5 Ways Companies Work With Geospatial Engineers

In any business, prospective clients – and even sometimes puzzled friends and family – regularly ask: “What do you do?” Hopefully the “elevator speech” that you worked for weeks or months on hits all the right notes with the person you’re speaking with and they reply:

“Awesome! I think we need THAT!”

Meanwhile, back here on earth, the reality is: that usually doesn’t happen. In our world, we’re often met with something like this:

“We already do engineering.”

It’s unfortunate when that’s the end of the conversation because there are many ways that Geospatial Engineers can support companies. Here are 5 examples:

The “Engineer’s Engineer”

This is not to be mistaken for being a helper or an assistant. This is:

Engineers with one skillset working in partnership with Engineers who possess another skillset to accomplish something bigger than could be accomplished before.

In this business, the key to success is a desire to solve problems, and this is the perfect storm for being able to do so in a huge and meaningful way.

Sometimes on projects certain requirements are needed. Examples include a P.E. stamp, a certain drawing or plan and profile. That’s where the Engineer’s Engineer can come in and bring value. They can provide that needed service and allow you to see the process in action. They can even guide you through the process which can clear a path for you to do what they do on your own some day. Think of it as more of a true consulting effort versus simply getting a certain task completed to get you to the next step in the process.

The “Staff Engineer”

“Would you tell me, please, which way I ought to go from here?”

“That depends a good deal on where you want to get to,” said the Cat.

“I don’t much care where—” said Alice.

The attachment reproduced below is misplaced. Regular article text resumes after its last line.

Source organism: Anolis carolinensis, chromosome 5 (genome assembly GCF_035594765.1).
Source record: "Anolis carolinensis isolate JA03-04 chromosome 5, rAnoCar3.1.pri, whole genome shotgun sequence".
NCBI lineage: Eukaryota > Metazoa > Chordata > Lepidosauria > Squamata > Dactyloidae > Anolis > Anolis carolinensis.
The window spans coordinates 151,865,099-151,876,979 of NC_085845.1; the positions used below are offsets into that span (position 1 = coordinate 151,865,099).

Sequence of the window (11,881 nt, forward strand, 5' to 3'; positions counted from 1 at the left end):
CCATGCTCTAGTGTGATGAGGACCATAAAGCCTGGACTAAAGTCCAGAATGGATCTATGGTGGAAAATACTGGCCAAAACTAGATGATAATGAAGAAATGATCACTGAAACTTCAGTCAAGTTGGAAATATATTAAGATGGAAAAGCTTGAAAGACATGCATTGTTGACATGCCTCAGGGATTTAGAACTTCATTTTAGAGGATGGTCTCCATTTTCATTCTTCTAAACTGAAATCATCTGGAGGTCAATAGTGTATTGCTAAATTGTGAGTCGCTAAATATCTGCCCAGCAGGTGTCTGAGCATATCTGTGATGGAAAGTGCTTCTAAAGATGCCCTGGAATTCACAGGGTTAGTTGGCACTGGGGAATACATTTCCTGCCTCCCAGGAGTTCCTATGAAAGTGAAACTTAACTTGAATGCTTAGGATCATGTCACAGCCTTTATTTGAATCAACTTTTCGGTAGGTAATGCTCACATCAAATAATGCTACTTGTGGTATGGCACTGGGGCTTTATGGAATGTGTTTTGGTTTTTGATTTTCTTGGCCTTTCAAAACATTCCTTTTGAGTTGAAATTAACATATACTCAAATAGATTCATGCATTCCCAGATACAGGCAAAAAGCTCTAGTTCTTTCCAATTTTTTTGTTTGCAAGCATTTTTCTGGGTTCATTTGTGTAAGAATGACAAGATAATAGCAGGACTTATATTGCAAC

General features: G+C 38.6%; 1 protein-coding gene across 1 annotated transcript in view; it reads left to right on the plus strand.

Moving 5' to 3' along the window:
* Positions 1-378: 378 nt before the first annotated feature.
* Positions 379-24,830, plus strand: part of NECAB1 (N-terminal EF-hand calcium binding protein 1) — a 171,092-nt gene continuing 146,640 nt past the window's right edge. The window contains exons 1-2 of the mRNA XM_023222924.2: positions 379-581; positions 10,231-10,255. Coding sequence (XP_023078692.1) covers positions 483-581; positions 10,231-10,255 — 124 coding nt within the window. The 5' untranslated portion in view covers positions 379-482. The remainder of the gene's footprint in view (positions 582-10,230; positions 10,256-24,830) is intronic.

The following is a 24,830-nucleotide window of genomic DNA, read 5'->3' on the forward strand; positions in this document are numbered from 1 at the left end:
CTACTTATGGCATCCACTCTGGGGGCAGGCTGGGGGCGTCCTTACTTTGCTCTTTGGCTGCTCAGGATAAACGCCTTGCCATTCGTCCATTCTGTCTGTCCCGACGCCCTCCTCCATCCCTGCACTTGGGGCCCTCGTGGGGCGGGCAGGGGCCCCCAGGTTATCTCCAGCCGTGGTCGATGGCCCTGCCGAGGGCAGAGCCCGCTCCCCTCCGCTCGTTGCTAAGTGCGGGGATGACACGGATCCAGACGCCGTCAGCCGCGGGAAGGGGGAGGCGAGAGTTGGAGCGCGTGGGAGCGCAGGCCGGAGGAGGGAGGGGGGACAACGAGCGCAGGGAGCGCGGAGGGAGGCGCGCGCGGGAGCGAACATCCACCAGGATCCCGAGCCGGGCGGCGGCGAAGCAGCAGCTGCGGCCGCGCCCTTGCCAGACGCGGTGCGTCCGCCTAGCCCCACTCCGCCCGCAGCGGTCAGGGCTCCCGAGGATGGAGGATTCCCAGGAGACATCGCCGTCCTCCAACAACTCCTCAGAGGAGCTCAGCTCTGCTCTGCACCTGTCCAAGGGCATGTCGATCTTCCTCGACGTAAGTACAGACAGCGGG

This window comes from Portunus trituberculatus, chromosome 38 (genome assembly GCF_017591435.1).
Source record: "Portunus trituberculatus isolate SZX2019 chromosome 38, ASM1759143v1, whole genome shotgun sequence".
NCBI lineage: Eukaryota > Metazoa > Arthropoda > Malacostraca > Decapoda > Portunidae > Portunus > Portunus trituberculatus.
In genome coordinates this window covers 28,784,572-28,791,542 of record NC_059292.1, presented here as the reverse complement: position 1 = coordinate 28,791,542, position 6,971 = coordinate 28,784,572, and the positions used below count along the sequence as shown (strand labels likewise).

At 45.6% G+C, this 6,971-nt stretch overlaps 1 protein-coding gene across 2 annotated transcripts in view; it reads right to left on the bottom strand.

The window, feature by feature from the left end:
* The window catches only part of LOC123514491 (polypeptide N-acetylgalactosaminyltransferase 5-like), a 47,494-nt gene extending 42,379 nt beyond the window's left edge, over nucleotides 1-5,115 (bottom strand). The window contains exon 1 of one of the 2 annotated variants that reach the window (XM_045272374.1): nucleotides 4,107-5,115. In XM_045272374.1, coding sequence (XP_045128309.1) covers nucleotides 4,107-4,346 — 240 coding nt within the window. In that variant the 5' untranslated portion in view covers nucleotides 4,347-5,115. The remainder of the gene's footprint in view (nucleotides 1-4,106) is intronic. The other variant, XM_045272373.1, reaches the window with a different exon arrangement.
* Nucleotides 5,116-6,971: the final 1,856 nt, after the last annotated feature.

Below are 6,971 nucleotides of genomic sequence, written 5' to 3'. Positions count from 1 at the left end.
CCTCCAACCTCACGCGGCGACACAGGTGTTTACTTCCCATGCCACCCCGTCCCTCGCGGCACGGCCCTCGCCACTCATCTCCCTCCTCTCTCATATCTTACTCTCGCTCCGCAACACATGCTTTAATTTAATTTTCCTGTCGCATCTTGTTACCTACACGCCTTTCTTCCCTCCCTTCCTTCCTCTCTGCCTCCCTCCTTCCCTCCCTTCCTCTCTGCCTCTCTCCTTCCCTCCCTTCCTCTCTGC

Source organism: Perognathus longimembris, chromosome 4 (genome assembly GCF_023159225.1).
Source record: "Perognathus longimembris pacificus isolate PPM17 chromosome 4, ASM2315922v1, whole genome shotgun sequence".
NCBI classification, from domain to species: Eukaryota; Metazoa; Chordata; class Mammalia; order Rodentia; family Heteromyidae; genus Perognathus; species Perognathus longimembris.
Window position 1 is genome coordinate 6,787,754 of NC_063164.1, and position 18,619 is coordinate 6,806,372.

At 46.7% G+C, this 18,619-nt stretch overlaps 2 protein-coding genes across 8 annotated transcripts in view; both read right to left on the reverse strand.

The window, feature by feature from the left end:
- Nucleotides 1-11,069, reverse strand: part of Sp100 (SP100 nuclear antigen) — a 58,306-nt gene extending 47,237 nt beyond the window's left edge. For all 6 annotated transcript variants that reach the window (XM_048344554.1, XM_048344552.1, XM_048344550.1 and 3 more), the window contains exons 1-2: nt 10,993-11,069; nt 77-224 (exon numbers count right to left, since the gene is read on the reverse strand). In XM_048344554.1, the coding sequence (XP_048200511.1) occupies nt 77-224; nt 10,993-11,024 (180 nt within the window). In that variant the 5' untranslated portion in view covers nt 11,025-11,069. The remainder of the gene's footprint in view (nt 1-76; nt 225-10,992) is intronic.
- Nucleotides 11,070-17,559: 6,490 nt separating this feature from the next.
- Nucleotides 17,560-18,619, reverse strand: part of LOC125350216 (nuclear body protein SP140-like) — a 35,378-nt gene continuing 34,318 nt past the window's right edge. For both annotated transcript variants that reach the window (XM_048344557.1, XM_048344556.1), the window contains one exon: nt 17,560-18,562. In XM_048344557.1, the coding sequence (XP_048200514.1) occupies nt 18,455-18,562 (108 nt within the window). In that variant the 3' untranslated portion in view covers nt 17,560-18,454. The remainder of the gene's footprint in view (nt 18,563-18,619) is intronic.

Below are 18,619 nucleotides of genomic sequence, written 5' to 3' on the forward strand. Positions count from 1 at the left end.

“Then it doesn’t matter which way you go,” said the Cat.

Similar to this exchange in the Alice In Wonderland story, it’s very easy to get to a point in a construction or Network owner business when you really don’t know the next steps. That’s not a signal of anything except HERE WE GROW, and that’s a really exciting thing for a telecom business.

In this scenario, a staff engineer can be a perfect fit on a project basis rather than long term. The need may change and the business may decide to grow an in-house engineering team down the road, but even that falls into the “How do we do that?” category (more on that later). Working with Engineering consultants allows a business to bring an already trained up A team to the party to dive in and be effective almost immediately.

The “Front End Engineer”

We see this scenario a lot with Network owners: up until this point the Network owner has been able to handle everything on their own. Then they reach a point where the next steps are getting too big to handle on their own. Not because they can’t as in they don’t know how but because they can’t  as in the projects are getting too big and the timelines quite short. In this case, retaining a Geospatial Engineer can allow for the up front Engineering needs to be cared for using GIS tools to keep things moving along quickly, and once the project is ready to go to construction the Network owner can step back in and manages the project themselves as they are accustomed to doing. Of course, this sounds like the dream scenario, and often it’s a great solution. On the other hand, there are times when having the added expense of a Staff Engineer is the better route long term.

“The Engineering Consultant Part 1”

The solutions provided by a Geospatial Engineering Consulting firm are highly scalable and can also help with the ebbs and flows of a business. Leveraging data allows a GIS consultant to get a quicker snapshot of a much larger project that is rooted in good data points to help clients make a more informed and ultimately better decisions. When we partner with businesses in this way, WE (everyone involved) can help drive efficiencies into the business as well. Examples include automating hand-offs, simplifying reports and getting the entire team working off the same “sheet of music”. Our “job” in this case is to help you simplify the complex.

“The Engineering Consultant Part 2”